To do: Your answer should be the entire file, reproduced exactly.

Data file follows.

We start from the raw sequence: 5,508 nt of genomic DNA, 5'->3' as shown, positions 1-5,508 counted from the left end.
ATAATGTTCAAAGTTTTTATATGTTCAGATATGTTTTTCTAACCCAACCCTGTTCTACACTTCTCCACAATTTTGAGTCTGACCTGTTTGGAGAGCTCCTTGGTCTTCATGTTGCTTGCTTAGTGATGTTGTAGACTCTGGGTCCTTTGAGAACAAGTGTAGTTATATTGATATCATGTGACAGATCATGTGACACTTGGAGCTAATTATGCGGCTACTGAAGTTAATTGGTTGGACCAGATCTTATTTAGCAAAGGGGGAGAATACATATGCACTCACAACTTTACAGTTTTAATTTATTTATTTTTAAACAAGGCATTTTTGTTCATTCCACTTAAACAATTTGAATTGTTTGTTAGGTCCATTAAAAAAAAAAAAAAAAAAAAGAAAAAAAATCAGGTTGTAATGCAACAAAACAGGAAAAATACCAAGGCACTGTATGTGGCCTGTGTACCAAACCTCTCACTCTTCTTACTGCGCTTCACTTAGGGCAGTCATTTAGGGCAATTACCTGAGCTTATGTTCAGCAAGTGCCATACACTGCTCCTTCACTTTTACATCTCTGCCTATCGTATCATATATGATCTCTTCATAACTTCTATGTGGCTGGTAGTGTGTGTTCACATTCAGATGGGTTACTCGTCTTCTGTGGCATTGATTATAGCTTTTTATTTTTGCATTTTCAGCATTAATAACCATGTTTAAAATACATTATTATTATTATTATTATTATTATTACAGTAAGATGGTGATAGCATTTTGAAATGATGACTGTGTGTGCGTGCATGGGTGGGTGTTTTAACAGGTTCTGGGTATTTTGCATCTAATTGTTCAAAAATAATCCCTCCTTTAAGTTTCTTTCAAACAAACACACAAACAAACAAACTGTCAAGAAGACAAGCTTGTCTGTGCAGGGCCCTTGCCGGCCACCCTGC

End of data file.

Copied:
We start from the raw sequence: 5,508 nt of genomic DNA, 5'->3' as shown, positions 1-5,508 counted from the left end.
ATAATGTTCAAAGTTTTTATATGTTCAGATATGTTTTTCTAACCCAACCCTGTTCTACACTTCTCCACAATTTTGAGTCTGACCTGTTTGGAGAGCTCCTTGGTCTTCATGTTGCTTGCTTAGTGATGTTGTAGACTCTGGGTCCTTTGAGAACAAGTGTAGTTATATTGATATCATGTGACAGATCATGTGACACTTGGAGCTAATTATGCGGCTACTGAAGTTAATTGGTTGGACCAGATCTTATTTAGCAAAGGGGGAGAATACATATGCACTCACAACTTTACAGTTTTAATTTATTTATTTTTAAACAAGGCATTTTTGTTCATTCCACTTAAACAATTTGAATTGTTTGTTAGGTCCATTAAAAAAAAAAAAAAAAAAAAGAAAAAAAATCAGGTTGTAATGCAACAAAACAGGAAAAATACCAAGGCACTGTATGTGGCCTGTGTACCAAACCTCTCACTCTTCTTACTGCGCTTCACTTAGGGCAGTCATTTAGGGCAATTACCTGAGCTTATGTTCAGCAAGTGCCATACACTGCTCCTTCACTTTTACATCTCTGCCTATCGTATCATATATGATCTCTTCATAACTTCTATGTGGCTGGTAGTGTGTGTTCACATTCAGATGGGTTACTCGTCTTCTGTGGCATTGATTATAGCTTTTTATTTTTGCATTTTCAGCATTAATAACCATGTTTAAAATACATTATTATTATTATTATTATTATTATTACAGTAAGATGGTGATAGCATTTTGAAATGATGACTGTGTGTGCGTGCATGGGTGGGTGTTTTAACAGGTTCTGGGTATTTTGCATCTAATTGTTCAAAAATAATCCCTCCTTTAAGTTTCTTTCAAACAAACACACAAACAAACAAACTGTCAAGAAGACAAGCTTGTCTGTGCAGGGCCCTTGCCGGCCACCCTGC